BMJ Case Reports 2016; doi:10.1136/bcr-2016-216393

Snorting the clivus away: an extreme case of cocaine-induced midline destructive lesion

  1. Alberto Maccari
  1. Otolaryngology Unit, ASST Santi Paolo e Carlo, Department of Health Sciences, Università degli Studi di Milano, Milan, Italy
  1. Correspondence to Professor Alberto Maccari, bmjotorinosanpaolo{at}
  • Accepted 7 October 2016
  • Published 20 October 2016


Cocaine is a drug with relevant socioeconomic and clinical implications, which is usually recreationally used for its stimulant effects. It is widely known that the habit of snorting cocaine is associated with a peculiar type of drug-induced chronic rhinitis, which leads to inflammation of the sinonasal mucosa, slowly progressing to a destruction of nasal, palatal and pharyngeal tissues. These characteristic lesions due to cocaine abuse are commonly called cocaine-induced midline destructive lesions (CIMDL). Diagnosis is not always straightforward, since various conditions, mainly vasculitis, might mimic this acquired condition. The extent of pharyngeal involvement varies, although often a prolonged abuse can trigger a progressive destruction of oral and nasal tissues, with development of infections and recurrent inflammation. Our article focuses on cocaine as a world health problem with important ear, nose and throat implications and discusses the difficulties in diagnosing and treating CIMDL, through a case report.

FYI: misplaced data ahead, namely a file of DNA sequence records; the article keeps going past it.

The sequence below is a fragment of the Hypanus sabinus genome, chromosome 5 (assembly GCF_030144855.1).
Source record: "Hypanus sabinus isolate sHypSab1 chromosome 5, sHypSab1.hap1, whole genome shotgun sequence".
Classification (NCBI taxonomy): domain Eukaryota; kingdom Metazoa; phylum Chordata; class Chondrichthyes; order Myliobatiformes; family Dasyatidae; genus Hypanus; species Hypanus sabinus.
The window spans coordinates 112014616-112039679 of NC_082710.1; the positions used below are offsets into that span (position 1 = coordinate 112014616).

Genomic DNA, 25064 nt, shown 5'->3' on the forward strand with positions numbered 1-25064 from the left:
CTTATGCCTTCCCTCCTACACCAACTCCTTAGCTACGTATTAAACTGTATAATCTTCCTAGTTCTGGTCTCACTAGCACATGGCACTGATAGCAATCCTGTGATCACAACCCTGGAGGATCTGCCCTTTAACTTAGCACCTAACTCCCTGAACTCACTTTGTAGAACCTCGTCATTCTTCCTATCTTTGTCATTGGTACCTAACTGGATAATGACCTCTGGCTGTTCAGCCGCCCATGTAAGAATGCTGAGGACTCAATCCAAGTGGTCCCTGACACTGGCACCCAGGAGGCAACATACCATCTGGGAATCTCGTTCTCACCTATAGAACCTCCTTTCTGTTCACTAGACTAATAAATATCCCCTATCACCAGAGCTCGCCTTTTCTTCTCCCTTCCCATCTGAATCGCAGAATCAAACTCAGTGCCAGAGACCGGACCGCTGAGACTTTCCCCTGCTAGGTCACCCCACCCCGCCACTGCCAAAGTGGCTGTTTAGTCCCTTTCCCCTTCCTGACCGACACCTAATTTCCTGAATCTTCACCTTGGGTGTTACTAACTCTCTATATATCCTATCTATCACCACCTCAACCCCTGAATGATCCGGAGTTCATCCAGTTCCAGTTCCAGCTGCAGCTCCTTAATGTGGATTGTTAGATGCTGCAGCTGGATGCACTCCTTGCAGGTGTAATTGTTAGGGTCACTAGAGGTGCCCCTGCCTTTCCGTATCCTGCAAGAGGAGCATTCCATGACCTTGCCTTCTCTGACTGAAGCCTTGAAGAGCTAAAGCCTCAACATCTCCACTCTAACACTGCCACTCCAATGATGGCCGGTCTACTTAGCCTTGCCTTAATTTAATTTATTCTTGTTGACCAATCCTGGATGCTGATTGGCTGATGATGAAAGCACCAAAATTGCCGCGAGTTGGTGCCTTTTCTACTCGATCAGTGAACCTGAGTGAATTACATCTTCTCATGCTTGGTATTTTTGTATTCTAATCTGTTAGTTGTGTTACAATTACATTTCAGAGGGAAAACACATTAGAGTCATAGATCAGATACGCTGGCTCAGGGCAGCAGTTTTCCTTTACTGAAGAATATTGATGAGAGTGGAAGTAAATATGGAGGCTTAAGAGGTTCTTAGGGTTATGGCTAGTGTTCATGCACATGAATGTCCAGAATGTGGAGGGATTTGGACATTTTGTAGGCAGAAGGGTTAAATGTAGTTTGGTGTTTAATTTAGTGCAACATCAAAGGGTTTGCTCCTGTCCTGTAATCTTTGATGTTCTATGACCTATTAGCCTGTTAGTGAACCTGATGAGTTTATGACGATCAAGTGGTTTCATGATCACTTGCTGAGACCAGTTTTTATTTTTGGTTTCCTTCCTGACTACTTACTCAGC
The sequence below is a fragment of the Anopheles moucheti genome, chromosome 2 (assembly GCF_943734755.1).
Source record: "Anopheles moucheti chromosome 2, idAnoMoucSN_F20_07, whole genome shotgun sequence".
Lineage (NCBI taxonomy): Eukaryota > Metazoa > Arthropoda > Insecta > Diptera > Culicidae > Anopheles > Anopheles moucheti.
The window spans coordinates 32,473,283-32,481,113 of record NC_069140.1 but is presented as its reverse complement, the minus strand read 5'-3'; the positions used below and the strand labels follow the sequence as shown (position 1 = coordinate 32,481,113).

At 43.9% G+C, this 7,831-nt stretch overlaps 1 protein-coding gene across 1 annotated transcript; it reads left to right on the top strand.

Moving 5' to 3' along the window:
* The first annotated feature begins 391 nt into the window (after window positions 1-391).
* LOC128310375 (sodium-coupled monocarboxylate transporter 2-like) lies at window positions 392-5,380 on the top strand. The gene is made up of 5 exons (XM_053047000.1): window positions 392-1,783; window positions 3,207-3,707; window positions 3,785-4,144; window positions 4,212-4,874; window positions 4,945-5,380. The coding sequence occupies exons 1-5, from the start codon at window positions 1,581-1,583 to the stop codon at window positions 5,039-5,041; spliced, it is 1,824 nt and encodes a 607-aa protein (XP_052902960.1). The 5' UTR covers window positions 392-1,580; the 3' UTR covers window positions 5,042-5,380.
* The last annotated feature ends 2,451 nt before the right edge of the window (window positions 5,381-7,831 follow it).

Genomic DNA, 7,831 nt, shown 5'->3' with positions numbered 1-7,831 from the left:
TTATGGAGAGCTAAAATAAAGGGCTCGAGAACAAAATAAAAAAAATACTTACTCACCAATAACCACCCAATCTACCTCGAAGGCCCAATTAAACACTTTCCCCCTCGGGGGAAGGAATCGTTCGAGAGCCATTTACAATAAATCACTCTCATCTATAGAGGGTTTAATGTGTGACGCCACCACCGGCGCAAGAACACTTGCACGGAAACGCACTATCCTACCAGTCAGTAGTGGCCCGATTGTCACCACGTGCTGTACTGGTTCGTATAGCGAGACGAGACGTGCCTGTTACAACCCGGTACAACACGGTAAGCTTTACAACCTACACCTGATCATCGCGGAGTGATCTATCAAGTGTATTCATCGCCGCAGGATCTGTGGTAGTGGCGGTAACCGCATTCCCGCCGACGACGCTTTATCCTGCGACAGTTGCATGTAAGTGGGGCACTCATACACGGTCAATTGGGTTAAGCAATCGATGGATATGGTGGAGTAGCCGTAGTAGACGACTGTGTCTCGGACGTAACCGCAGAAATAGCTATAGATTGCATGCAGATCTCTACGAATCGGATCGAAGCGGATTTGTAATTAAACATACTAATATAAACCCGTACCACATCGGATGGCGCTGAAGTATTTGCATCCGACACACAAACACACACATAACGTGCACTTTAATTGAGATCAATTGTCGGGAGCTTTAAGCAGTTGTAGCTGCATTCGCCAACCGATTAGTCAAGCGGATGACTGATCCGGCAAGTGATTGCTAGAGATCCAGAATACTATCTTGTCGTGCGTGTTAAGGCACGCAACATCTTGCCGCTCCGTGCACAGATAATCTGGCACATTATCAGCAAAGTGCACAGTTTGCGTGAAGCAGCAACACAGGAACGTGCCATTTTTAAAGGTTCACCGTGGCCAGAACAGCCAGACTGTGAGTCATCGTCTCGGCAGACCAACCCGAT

• Contributors AM did the surgery and took the biopsies. AMS helped in taking the biopsies and did the nasal endoscopy. He also helped in writing the article. KL helped in following up the patient. MM wrote the article and helped in doing the endoscopies.

  • Competing interests None declared.

  • Patient consent Obtained.

  • Provenance and peer review Not commissioned; externally peer reviewed.

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